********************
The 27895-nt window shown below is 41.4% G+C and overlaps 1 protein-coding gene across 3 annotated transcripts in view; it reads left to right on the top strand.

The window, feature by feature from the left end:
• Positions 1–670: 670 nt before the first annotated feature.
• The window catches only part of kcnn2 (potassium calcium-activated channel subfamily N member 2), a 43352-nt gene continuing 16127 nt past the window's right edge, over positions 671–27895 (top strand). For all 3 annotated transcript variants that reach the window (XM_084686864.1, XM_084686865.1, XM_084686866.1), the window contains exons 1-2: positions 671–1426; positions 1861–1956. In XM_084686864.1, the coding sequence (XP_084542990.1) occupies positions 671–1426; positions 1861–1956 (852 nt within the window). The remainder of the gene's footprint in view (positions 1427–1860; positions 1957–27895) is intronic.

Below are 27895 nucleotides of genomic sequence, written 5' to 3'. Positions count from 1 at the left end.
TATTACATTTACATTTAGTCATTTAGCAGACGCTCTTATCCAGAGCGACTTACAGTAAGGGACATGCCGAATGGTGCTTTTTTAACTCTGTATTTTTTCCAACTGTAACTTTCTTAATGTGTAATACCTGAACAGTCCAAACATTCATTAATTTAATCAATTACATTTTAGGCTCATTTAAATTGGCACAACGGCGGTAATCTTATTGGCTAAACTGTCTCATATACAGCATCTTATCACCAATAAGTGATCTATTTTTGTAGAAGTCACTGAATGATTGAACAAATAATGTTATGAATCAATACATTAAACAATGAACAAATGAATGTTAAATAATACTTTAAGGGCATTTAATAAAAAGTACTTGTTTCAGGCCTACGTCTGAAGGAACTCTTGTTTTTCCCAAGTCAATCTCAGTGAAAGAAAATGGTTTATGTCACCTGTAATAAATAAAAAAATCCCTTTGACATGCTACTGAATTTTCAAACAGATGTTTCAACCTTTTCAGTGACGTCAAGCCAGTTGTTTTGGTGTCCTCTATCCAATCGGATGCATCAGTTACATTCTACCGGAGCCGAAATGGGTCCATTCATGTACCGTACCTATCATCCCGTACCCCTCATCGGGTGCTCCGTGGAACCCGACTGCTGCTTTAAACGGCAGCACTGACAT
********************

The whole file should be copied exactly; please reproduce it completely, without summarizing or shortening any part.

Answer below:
The 27895-nt window shown below is 41.4% G+C and overlaps 1 protein-coding gene across 3 annotated transcripts in view; it reads left to right on the top strand.

The window, feature by feature from the left end:
• Positions 1–670: 670 nt before the first annotated feature.
• The window catches only part of kcnn2 (potassium calcium-activated channel subfamily N member 2), a 43352-nt gene continuing 16127 nt past the window's right edge, over positions 671–27895 (top strand). For all 3 annotated transcript variants that reach the window (XM_084686864.1, XM_084686865.1, XM_084686866.1), the window contains exons 1-2: positions 671–1426; positions 1861–1956. In XM_084686864.1, the coding sequence (XP_084542990.1) occupies positions 671–1426; positions 1861–1956 (852 nt within the window). The remainder of the gene's footprint in view (positions 1427–1860; positions 1957–27895) is intronic.

Below are 27895 nucleotides of genomic sequence, written 5' to 3'. Positions count from 1 at the left end.
TATTACATTTACATTTAGTCATTTAGCAGACGCTCTTATCCAGAGCGACTTACAGTAAGGGACATGCCGAATGGTGCTTTTTTAACTCTGTATTTTTTCCAACTGTAACTTTCTTAATGTGTAATACCTGAACAGTCCAAACATTCATTAATTTAATCAATTACATTTTAGGCTCATTTAAATTGGCACAACGGCGGTAATCTTATTGGCTAAACTGTCTCATATACAGCATCTTATCACCAATAAGTGATCTATTTTTGTAGAAGTCACTGAATGATTGAACAAATAATGTTATGAATCAATACATTAAACAATGAACAAATGAATGTTAAATAATACTTTAAGGGCATTTAATAAAAAGTACTTGTTTCAGGCCTACGTCTGAAGGAACTCTTGTTTTTCCCAAGTCAATCTCAGTGAAAGAAAATGGTTTATGTCACCTGTAATAAATAAAAAAATCCCTTTGACATGCTACTGAATTTTCAAACAGATGTTTCAACCTTTTCAGTGACGTCAAGCCAGTTGTTTTGGTGTCCTCTATCCAATCGGATGCATCAGTTACATTCTACCGGAGCCGAAATGGGTCCATTCATGTACCGTACCTATCATCCCGTACCCCTCATCGGGTGCTCCGTGGAACCCGACTGCTGCTTTAAACGGCAGCACTGACAT